CO testing of gas fired furnaces

I’m curious if other inspectors use CO detectors to measure CO at the heat registers during a home inspection. I do, and find that it can verify my other observations concerning flame and heat exchanger conditions. My question to other inspectors is…If you are, how are you interpreting the results? I have asked HVAC technicians this question and get a variety of answers…i.e. 1-5 ppm=normal…6-10=needs service…11+ possible cracked heat exchanger. But, there is not always consensus on this. Anyone have any thoughts on this?


I always take my CO measurements in the center of every room. Make sure you open at least 1 window in the room 5 minutes prior to testing. Using this method, I’ve never had a reading above 1 ppm.

2 questions: Why open one window?
Are there generally industry accepted standards how to test and what the magic number should be?

He was being a typicall Chicago A**

So, as an alleged HVAC Expert… what is your advice to the OP?

Please provide a reference to industry standards that you use for this method of testing.
Thank you,
Typical Chicago A**

Level of CO
Health Effects, and Other Information0 PPM Normal, fresh air.9 PPM Maximum recommended indoor CO level (ASHRAE).10-24 PPM Possible health effects with long-term exposure.25 PPM Max TWA Exposure for 8 hour work-day (ACGIH). Pocket CO TWA warning sounds each hour.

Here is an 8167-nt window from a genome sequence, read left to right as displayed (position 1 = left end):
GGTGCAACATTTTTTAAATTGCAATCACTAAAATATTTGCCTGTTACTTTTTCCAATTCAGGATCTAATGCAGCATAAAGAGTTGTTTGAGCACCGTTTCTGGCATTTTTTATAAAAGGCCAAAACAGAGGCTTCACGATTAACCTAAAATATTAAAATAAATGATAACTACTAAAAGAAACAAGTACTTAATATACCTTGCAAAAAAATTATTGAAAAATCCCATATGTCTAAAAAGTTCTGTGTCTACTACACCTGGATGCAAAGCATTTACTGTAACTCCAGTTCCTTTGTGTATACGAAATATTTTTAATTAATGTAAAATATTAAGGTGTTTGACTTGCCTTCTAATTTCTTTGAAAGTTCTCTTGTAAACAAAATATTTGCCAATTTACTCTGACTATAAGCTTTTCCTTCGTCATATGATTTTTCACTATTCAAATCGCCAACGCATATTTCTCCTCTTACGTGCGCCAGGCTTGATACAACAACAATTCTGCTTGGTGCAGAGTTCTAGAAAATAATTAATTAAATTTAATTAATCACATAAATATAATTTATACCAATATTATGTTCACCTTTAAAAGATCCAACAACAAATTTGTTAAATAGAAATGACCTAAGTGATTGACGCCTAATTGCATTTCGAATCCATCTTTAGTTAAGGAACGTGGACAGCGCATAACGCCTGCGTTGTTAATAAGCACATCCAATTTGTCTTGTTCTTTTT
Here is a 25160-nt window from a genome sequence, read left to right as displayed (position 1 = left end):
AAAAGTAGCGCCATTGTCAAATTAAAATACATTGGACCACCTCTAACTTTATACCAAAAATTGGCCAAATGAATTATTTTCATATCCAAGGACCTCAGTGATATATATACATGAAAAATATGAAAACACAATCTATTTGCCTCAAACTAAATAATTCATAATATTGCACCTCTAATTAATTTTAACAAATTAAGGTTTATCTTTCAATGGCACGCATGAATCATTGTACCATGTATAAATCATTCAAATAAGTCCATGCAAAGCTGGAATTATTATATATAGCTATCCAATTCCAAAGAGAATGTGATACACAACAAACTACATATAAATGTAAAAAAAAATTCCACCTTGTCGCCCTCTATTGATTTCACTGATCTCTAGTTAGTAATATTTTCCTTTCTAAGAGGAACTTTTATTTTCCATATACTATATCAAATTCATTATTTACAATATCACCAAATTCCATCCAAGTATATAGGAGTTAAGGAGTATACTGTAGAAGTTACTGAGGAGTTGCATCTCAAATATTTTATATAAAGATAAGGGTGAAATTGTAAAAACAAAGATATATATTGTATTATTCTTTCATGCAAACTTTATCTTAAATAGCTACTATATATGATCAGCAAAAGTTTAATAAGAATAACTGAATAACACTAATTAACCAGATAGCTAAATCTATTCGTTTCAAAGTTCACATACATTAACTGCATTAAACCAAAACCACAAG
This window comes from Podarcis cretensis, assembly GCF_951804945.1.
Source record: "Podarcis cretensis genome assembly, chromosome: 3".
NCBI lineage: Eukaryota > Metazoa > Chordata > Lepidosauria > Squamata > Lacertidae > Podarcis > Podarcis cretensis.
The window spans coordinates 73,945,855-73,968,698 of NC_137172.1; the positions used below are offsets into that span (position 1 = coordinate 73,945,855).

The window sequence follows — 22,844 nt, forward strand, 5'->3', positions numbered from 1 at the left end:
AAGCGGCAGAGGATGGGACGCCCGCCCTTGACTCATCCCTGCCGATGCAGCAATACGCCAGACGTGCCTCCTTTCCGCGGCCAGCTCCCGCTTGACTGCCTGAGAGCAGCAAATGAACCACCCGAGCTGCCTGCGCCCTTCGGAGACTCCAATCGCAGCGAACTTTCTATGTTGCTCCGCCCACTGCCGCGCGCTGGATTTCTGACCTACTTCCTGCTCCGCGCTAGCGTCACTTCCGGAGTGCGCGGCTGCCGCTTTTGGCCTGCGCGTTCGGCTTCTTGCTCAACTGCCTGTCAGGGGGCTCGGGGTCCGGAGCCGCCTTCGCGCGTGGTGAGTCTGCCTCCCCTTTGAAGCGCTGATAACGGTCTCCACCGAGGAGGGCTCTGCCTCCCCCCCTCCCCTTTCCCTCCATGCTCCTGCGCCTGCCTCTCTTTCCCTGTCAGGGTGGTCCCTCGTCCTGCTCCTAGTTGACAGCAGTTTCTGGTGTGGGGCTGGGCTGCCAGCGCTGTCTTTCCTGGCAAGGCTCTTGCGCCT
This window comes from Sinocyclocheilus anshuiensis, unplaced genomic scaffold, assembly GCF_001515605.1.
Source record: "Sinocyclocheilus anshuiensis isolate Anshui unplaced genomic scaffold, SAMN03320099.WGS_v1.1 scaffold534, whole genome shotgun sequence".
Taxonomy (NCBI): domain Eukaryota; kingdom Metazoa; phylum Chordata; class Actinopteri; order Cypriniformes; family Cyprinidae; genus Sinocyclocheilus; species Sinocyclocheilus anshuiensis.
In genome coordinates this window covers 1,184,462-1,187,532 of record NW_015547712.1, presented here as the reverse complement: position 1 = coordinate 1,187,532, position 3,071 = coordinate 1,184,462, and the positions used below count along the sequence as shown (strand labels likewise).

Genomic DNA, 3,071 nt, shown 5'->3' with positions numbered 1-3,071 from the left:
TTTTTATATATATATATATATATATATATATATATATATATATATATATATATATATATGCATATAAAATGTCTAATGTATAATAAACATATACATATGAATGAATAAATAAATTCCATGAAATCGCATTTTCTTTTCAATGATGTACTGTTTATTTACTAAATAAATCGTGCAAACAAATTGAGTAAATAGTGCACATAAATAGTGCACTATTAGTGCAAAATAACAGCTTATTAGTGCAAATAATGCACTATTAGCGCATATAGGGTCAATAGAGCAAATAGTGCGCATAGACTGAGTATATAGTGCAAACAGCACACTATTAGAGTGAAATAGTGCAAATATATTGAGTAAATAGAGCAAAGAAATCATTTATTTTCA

This is interesting, you test for carbon monoxide but you don’t know how to test or what the test results is?

Exactly what does this have to do with home inspection? Why are you doing it?

There are industry standards for this testing but is generally for weatherization purposes. Not a home inspection.

It’s my advice for home inspectors to carry a personal CO monitor on their person at all times. If the thing alarms then you have a hazardous condition that you should then report and get the hell out of the house.

A high carbon monoxide level in a house measured at the HVAC system does not necessarily mean the HVAC system is at fault. In most cases a broken heat exchanger, which is a deficiency on its own, does not produce any increase levels of carbon monoxide in the house due to the system design of the heat exchanger.

So again, what are you testing and why.